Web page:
Twelve months ago, Georgie Siggers was at the Horse & Hound Festival of Eventing grooming for her daughter, Rosie, before setting herself the challenge to return in the saddle this year after a 30-year hiatus.
“My daughter was doing the 90cm class and we had a brilliant weekend, but I kept wishing I was here doing it,” says Georgie, who now fits in riding around her full-time work as a consultant paediatrician.
“I had brought Rosie to Keysoe so many times for British Eventing (BE) events and always wondered what it would be like to ride down the centre line — now I am actually here, I can’t believe it.”
Georgie is partnering 14-year-old Roy The Rascal in this year’s 70cm class and has bounced back from confidence issues over the past year.
“I bought Roy in January last year, but when I walked the cross-country course here in 2017, I thought ‘there is no way I can do that’ because we were only jumping tiny crosspoles.
“I signed up to the Wobbleberry Challenge and I was supposed to do it in September, however, when I started jumping bigger fences I was falling off a lot — I had five falls in succession and it knocked my confidence,”explains Georgie.
“So, I thought I should be kinder to myself and stick to the flat over the winter and aim for the H&H Festival of Eventing in the spring.”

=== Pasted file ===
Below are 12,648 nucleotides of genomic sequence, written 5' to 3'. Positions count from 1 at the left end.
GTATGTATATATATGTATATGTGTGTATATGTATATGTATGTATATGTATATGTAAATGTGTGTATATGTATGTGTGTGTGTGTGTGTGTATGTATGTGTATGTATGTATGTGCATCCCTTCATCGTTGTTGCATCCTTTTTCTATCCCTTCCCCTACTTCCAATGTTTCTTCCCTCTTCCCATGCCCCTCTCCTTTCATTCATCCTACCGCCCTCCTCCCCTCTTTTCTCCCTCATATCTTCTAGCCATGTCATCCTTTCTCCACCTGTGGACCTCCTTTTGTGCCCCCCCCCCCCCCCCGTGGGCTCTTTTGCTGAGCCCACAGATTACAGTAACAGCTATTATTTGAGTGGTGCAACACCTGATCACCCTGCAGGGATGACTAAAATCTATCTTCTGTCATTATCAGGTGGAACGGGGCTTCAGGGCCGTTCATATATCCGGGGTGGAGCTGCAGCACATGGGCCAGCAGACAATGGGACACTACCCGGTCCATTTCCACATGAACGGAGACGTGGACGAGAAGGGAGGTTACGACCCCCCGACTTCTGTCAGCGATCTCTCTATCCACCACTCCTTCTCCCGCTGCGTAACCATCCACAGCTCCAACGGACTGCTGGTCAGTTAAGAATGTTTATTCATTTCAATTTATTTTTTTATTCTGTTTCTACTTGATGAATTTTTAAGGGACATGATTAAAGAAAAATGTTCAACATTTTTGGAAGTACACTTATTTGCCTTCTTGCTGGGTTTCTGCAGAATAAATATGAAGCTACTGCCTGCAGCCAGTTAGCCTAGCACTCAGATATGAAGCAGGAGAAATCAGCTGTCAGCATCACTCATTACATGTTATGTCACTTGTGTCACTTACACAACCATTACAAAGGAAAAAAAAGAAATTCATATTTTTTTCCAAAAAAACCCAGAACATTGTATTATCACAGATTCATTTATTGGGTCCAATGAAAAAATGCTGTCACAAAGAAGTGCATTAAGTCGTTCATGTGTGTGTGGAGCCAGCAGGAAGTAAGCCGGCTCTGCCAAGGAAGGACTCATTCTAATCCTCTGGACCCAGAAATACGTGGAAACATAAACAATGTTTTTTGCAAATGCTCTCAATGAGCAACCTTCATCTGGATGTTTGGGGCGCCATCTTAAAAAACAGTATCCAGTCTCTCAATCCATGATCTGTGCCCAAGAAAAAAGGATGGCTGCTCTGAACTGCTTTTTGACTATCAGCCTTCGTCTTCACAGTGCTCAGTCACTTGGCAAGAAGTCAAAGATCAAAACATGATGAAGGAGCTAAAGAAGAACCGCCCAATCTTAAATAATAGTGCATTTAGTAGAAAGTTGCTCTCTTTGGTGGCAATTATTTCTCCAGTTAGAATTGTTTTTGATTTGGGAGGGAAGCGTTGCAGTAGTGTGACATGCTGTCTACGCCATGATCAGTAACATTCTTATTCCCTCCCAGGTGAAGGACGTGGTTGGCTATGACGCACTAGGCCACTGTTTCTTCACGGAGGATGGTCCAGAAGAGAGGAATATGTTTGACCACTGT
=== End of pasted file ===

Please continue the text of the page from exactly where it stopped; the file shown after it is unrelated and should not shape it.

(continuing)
Georgie rode as a child but then didn’t get back into it until her daughter started riding and she credits Roy for getting her back in the saddle.
“When I went to try him, I had to get Rosie to ride him in canter because I was too nervous to do so — I was a real beginner,” reflects Georgie.
“After last year’s H&H Festival of Eventing, I thought I’m nearing 50 and if I don’t do this now I never will. I had taken my daughter to events all over the place, and now I really wanted to do it.”
The Kent-based rider, who lives near Sevenoaks, has had a great preparation ahead of this year’s H&H Festival of Eventing having competed at the Riding Club Championships last weekend in the combined training class.
“My friend sadly couldn’t go having qualified in a team, so I stepped in as the wildcard, but I got there and took one look at the jumps and thought I couldn’t do it. However, people told me I would regret it if I didn’t.
“Someone told me to go in and ride like I had been eliminated at the first fence, so I was really determined and jumped a clear round,” she adds.
“I haven’t had much time to fit cross-country schooling in and I was worried about my fitness too — knowing I need to ride every fence — so I set up jumps in my field and did about 15 laps!
“I will be nervous before the cross-country tomorrow (Sunday, 27 May), I didn’t walk the course before my dressage because I didn’t want to be worrying about it all through my test. My daughter has been really supportive, sadly her horse is injured so cannot be here competing — I was really hoping we’d be riding here together.”
Don’t miss the full report from the H&H Festival of Eventing in Horse & Hound magazine — on sale Thursday, 7 June and follow online at www.horseandhound.co.uk.